Opportunity Ahead – Capitalizing on the High Demand for Big Data Skillsets

March 24, 2014
General Foundation

The great need for science, technology, engineering and mathematics (STEM) education in this country has been clear for years. From the school house to the White House, America’s leaders, businesses, and teachers have emphasized the growing skills gap that leaves U.S. companies without the high-tech talent they need. With STEM jobs growing rapidly and STEM skills not growing fast enough, the implications for the Big Data revolution are concerning. 

Data does nothing on its own; it is the people who analyze it and put it to work who allow businesses and governments to realize the potential from it. This can only happen, however, if there are enough people with the right skills. Yet, the notion of STEM skills is abstract. Saying America needs more scientists and engineers is like saying we need regulatory and tax reform. Of course we do, but the specifics are unique to the many different challenges business and individuals face. When it comes to realizing the fruits of data-driven business and innovation, there are specific skillsets and educational backgrounds needed to put to work insights gleaned through massive amounts of information. 

A report from McKinsey, “Big Data: The Next Frontier for Innovation, Competition, and Productivity,” found that, by 2018, the demand for statisticians, engineers and other “deep analytical talent” will exceed U.S. supply by 50% or even 60% (or between 140,000 and 190,000 positions). What is more, there will be a need for 1.5 million more managers who can understand various data sets and put it to work. As the report authors wrote, the United States “cannot fill this gap simply by changing graduate requirements and waiting for people to graduate with more skills or by importing talent…It will be necessary to retrain a significant amount of the talent in place.”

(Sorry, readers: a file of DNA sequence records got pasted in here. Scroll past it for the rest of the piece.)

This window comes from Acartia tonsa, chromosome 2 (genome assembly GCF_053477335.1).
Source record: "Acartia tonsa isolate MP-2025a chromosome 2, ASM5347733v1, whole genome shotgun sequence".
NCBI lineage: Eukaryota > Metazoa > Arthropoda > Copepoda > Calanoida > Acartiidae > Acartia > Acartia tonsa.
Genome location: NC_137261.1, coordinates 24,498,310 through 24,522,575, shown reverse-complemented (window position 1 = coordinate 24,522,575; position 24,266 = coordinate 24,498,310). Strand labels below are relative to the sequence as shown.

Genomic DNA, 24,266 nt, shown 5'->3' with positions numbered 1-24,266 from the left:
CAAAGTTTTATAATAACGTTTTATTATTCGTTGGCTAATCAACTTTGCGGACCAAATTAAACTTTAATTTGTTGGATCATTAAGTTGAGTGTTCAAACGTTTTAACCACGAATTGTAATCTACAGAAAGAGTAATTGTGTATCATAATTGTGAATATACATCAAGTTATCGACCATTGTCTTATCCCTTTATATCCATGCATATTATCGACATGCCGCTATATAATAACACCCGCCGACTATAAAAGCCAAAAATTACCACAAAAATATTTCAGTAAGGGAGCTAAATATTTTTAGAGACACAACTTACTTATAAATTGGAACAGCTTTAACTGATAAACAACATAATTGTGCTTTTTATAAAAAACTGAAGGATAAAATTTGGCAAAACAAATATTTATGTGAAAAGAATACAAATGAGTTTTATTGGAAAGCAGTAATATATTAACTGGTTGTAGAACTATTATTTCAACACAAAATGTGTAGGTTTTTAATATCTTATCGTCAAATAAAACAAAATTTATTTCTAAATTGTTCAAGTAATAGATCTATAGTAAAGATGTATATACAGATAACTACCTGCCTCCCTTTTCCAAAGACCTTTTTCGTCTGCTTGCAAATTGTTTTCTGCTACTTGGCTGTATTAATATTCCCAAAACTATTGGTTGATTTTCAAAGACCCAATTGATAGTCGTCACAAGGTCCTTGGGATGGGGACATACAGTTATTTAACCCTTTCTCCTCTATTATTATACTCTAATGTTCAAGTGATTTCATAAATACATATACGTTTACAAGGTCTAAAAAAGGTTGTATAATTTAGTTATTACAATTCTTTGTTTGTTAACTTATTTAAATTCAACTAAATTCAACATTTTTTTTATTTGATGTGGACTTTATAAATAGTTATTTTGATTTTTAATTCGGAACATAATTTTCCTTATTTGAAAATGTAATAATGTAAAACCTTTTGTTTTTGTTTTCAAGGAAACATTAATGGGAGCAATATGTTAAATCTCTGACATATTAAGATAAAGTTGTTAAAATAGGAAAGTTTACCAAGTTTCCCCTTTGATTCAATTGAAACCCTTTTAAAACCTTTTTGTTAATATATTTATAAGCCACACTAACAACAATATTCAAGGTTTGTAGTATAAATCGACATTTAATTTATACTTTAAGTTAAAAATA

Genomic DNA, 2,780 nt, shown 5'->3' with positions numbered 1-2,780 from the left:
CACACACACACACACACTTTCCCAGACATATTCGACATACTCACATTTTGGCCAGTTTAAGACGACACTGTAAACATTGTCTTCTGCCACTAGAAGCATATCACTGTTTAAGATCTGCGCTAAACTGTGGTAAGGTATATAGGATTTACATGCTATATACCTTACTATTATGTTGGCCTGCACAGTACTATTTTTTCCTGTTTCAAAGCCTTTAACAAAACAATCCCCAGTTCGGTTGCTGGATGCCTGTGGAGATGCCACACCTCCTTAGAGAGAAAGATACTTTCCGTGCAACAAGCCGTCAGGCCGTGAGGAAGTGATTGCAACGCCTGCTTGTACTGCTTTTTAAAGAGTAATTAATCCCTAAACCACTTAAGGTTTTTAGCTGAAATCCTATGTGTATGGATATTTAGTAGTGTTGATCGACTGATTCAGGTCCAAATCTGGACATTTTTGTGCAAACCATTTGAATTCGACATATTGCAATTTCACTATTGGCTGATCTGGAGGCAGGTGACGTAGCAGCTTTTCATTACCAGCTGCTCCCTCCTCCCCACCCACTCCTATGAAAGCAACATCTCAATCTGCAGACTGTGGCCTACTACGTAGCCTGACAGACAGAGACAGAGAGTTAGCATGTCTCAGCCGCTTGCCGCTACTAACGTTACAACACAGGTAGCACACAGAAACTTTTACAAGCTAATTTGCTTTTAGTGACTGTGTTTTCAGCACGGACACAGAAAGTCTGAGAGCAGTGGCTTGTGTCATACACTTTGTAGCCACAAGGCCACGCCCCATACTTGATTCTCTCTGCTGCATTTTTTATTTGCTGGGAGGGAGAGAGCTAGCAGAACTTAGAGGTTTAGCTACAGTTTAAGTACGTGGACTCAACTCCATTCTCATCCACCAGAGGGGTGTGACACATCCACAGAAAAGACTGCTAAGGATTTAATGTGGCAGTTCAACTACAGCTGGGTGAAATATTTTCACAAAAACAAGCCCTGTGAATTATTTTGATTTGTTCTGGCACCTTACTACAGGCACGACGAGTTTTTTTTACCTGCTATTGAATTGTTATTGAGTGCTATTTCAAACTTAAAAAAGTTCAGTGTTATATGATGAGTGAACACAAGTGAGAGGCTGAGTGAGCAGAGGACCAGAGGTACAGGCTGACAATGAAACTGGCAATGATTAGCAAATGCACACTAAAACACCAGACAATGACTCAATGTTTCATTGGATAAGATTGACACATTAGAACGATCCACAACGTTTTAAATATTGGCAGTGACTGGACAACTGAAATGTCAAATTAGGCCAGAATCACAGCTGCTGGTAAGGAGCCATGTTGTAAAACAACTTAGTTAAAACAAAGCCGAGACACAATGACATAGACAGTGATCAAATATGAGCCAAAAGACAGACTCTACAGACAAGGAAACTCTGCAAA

These numbers are sobering. The kind of knowledge that is needed, however, is not a single set of technical skills but many sets. Businesses don’t just need a big data employee; they need big data teams that can provide a full aperture understanding of what data can tell us. Chief Scientist for Lithium Technologies, Dr. Michael Wu, told InformationWeek that there are three core types of data positions. In the simplest terms:

    • The Data Engineer collects customer or business data and processes it; they are the starting point for data-driven insights and require the technical expertise to work with “back-end” servers, systems and data streams.
    • The Machine Learning Expert takes this information and builds technical models that reveal the much-championed fruits of Big Data; they require skills in statistics, working with algorithms, and an ability to translate numbers into comprehensible insights the rest of the business can use.
    • The Business Analyst then uses tools and programs to integrate data insights into the company’s functions; they have some programming skills, a keen understanding of how data informs decision-making, and an appreciation for the business’ operation.

 

As noted in the McKinsey report, businesses also need managers who can oversee and guide the data teams and how their insights are implemented. Good managers need not be able to do everything their subordinates do, but they need the knowledge and understanding that allows them to effectively guide their team. As McKinsey stated, this takes training but not the formal education and years of study required for the core data positions. 

This is a glass-is-half-full moment for America. There will be a shortfall in the number of people ready to work with data, but this creates an opportunity to outcompete other companies and job seekers (and America runs on competition). Businesses can find innovative ways to attract and retain talent, deriving data insights their competitors cannot. For future employees, recognizing the need for data talent means they can find formal degree programs that build the skills that are in high demand, which bodes well for landing a job after school. People already in the workforce can leverage the need for data skills to foster job security by seeking out the training that will allow them to be effective managers or business leaders in a data-driven world. 

There remains a serious need for the U.S. educational system to improve its ability to instill STEM skills, and it is important that our culture and public opinion also shift to appreciate how important, interesting, and lucrative STEM-based careers can be. In the meantime, the workers and companies that recognize the expanding and permanent presence of data-driven business and innovation will enjoy great benefits, growing their businesses and the opportunities that go with them. Hopefully their success will encourage everyone else to catch up and allow the United States as a whole to realize the benefits and increased competitiveness Big Data can offer to our future.